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  33. War and Moral Consistency.Jonathan Parry - 2020 - In Hugh LaFollette (ed.), Ethics in Practice: An Anthology (5th Edition). pp. 692-703.
    Provides an opinionated overview of some recent debates within the ethics of war.
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  34. From Nomos to Hegung: Sovereignty and the Laws of War in Schmitts International Order.Johanna Jacques - 2015 - The Modern Law Review 78 (3):411-430.
    Carl Schmitt's notion of nomos is commonly regarded as the international equivalent to the national sovereign's decision on the exception. But can concrete spatial order alone (...) turn a constellation of forces into an international order? This article looks at Schmitt's work The Nomos of the Earth and proposes that it is the process of bracketing war called Hegung which takes the place of the sovereign in the international order Schmitt describes. Beginning from an analysis of nomos, the ordering function of the presocratic concept moira is explored. It is argued that the process of Hegung, like moira, does not just achieve the containment of war, but constitutes the condition of possibility for plural order. (shrink)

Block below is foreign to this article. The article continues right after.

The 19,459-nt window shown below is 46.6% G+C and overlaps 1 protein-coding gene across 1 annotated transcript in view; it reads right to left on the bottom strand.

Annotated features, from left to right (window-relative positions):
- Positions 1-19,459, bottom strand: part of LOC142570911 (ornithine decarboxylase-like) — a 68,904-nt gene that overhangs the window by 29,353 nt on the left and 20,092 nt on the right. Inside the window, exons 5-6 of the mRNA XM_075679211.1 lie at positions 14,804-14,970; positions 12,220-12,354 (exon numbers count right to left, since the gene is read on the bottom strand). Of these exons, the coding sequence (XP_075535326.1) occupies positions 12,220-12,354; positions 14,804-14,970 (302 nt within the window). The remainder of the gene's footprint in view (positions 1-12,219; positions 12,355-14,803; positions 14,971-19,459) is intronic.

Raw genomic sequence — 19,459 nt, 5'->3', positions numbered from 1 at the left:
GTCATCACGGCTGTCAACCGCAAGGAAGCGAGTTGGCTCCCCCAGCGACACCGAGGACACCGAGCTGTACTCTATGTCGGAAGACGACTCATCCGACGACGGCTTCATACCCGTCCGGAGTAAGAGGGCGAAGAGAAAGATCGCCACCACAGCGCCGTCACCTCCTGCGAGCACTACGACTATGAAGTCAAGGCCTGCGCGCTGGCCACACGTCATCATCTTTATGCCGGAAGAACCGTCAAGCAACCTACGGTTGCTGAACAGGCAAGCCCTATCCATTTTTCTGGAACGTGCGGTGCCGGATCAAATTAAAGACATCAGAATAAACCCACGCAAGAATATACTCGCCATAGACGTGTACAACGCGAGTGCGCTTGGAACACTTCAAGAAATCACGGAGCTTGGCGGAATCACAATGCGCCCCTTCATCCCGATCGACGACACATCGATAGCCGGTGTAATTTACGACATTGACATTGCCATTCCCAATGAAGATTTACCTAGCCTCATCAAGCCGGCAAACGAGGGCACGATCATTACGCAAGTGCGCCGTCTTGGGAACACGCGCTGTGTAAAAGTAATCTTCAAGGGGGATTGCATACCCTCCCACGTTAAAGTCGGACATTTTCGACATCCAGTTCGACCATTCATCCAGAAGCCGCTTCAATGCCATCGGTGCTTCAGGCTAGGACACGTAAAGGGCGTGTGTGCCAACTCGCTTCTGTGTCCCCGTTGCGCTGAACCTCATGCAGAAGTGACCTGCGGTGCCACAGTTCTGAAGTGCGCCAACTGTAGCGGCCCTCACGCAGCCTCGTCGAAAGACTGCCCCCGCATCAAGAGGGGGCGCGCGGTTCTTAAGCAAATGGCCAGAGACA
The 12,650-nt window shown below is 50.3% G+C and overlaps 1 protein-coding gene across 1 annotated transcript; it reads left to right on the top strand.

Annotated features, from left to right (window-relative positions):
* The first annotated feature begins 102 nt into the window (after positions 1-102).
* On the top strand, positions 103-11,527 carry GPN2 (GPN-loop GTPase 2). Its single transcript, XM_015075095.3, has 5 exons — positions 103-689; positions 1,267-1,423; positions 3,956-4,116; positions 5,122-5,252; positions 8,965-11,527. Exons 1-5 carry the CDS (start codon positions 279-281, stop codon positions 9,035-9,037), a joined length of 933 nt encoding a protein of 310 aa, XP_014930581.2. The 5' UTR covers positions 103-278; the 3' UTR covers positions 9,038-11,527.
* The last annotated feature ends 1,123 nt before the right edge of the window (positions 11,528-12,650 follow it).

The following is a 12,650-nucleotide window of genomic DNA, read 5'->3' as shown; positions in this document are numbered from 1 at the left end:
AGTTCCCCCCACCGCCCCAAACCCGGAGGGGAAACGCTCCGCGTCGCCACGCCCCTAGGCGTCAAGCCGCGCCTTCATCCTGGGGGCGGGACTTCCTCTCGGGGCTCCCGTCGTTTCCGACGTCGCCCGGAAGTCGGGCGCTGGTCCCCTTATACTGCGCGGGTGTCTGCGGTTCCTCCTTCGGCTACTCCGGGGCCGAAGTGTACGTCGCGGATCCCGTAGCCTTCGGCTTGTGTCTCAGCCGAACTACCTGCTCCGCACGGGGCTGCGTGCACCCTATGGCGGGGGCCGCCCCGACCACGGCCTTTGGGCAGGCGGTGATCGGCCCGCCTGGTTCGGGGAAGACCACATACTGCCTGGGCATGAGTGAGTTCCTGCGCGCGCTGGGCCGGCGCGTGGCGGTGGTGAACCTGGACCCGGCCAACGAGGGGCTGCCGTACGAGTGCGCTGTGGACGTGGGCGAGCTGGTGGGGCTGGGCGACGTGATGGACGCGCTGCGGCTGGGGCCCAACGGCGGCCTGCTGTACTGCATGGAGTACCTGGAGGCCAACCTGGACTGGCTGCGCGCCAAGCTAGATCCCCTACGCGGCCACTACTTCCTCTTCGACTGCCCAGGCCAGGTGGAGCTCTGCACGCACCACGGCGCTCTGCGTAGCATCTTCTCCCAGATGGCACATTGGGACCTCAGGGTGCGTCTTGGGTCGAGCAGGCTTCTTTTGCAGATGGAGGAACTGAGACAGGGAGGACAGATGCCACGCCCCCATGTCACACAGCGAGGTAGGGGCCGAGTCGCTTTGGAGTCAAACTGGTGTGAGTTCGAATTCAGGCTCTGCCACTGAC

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  35.  13
    A Culture War in Classics[REVIEW]Vicente Medina - 2021 - Chronicle of Higher Education Journal 2:1-1.
    The so-called cultural war in classics seems to have evolved into a false dilemma, at least according to Dan-el Padilla Peraltas and Johanna Haninks (...)understanding of their profession (“If Classics Doesnt Change, Let It Burn, The Chronicle Review, February 11): Either one accepts the views of those who have glorified and romanticized about Roman and Greek classical culture or one accepts the views of those who are ready toburn downthe classical tradition. Between the two extremes there is plenty of room and issues to be explored from serious, critical, and contestable points of view. (shrink)